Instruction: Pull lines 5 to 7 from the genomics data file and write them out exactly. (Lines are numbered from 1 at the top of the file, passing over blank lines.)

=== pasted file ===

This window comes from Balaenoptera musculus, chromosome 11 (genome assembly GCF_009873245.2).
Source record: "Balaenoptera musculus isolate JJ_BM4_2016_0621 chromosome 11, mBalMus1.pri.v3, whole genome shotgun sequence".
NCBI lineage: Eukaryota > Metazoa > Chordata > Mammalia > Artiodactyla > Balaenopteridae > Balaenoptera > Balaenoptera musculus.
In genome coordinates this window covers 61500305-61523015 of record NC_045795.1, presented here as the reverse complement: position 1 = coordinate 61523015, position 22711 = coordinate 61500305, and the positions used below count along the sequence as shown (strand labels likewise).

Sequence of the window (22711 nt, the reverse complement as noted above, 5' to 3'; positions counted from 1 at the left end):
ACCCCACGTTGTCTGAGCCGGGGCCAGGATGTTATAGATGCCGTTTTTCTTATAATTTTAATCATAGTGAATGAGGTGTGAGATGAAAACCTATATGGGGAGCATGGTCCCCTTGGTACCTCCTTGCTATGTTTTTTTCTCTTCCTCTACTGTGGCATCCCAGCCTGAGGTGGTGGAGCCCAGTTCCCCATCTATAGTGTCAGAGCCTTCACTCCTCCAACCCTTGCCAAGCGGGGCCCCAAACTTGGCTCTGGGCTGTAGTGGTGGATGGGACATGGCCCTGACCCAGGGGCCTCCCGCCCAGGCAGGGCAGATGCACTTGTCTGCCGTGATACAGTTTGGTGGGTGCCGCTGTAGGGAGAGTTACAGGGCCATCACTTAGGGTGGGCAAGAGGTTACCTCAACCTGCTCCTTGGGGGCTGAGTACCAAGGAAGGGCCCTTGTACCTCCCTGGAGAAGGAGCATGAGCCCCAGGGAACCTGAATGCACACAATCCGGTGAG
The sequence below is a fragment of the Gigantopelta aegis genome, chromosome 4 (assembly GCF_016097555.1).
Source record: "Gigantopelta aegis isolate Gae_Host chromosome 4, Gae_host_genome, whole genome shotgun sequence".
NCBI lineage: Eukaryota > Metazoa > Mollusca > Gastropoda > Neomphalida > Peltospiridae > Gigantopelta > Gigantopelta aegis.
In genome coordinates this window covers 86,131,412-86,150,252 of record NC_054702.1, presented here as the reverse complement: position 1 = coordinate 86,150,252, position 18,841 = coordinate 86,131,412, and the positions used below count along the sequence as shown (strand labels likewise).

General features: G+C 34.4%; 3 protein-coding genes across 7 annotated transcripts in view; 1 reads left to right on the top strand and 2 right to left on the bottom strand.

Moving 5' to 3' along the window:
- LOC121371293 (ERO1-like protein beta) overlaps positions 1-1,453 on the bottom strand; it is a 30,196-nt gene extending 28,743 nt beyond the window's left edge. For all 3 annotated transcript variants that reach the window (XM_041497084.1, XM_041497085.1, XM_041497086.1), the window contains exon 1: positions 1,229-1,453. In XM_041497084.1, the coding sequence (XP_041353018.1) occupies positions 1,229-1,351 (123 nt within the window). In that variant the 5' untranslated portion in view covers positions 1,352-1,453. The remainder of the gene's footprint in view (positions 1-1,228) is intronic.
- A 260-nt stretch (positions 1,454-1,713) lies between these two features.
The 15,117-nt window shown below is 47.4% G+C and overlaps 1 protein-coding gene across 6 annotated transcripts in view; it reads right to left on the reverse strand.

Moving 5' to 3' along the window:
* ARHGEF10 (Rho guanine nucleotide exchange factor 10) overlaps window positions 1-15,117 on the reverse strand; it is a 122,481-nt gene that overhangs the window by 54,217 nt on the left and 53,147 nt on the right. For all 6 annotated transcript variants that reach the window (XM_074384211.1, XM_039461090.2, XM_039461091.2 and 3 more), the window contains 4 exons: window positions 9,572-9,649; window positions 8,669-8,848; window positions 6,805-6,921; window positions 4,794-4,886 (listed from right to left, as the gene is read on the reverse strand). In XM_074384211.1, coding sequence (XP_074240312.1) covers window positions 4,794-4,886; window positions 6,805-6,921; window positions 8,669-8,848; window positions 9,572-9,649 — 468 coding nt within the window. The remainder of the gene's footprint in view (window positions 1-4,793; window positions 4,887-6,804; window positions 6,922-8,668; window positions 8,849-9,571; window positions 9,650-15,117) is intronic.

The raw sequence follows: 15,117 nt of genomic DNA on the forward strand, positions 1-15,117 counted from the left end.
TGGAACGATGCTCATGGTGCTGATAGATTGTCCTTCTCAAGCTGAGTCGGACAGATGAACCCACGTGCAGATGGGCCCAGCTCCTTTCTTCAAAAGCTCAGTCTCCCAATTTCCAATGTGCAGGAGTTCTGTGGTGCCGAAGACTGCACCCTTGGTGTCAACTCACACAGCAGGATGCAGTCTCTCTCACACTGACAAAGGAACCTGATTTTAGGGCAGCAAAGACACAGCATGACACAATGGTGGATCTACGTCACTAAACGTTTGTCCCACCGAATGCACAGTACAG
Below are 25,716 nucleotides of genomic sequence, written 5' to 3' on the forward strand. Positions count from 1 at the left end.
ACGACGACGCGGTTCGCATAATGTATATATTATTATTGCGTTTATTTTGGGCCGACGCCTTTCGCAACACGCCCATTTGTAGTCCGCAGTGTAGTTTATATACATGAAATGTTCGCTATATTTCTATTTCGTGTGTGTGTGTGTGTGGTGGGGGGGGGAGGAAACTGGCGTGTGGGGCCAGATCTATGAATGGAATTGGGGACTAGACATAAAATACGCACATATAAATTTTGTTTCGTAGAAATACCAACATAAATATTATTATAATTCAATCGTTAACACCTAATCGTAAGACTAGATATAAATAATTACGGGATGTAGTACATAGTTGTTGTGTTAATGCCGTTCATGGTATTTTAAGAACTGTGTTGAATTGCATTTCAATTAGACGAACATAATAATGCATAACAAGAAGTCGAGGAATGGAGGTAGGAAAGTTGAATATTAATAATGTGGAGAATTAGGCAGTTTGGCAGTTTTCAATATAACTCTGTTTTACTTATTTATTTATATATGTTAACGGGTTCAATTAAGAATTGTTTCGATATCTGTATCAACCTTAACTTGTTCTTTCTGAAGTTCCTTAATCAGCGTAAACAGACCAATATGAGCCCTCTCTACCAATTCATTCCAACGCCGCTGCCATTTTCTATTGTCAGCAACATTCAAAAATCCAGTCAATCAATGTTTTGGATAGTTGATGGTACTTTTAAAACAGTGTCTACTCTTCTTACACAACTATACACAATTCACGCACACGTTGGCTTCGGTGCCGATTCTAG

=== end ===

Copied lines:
Sequence of the window (22711 nt, the reverse complement as noted above, 5' to 3'; positions counted from 1 at the left end):
ACCCCACGTTGTCTGAGCCGGGGCCAGGATGTTATAGATGCCGTTTTTCTTATAATTTTAATCATAGTGAATGAGGTGTGAGATGAAAACCTATATGGGGAGCATGGTCCCCTTGGTACCTCCTTGCTATGTTTTTTTCTCTTCCTCTACTGTGGCATCCCAGCCTGAGGTGGTGGAGCCCAGTTCCCCATCTATAGTGTCAGAGCCTTCACTCCTCCAACCCTTGCCAAGCGGGGCCCCAAACTTGGCTCTGGGCTGTAGTGGTGGATGGGACATGGCCCTGACCCAGGGGCCTCCCGCCCAGGCAGGGCAGATGCACTTGTCTGCCGTGATACAGTTTGGTGGGTGCCGCTGTAGGGAGAGTTACAGGGCCATCACTTAGGGTGGGCAAGAGGTTACCTCAACCTGCTCCTTGGGGGCTGAGTACCAAGGAAGGGCCCTTGTACCTCCCTGGAGAAGGAGCATGAGCCCCAGGGAACCTGAATGCACACAATCCGGTGAG
The sequence below is a fragment of the Gigantopelta aegis genome, chromosome 4 (assembly GCF_016097555.1).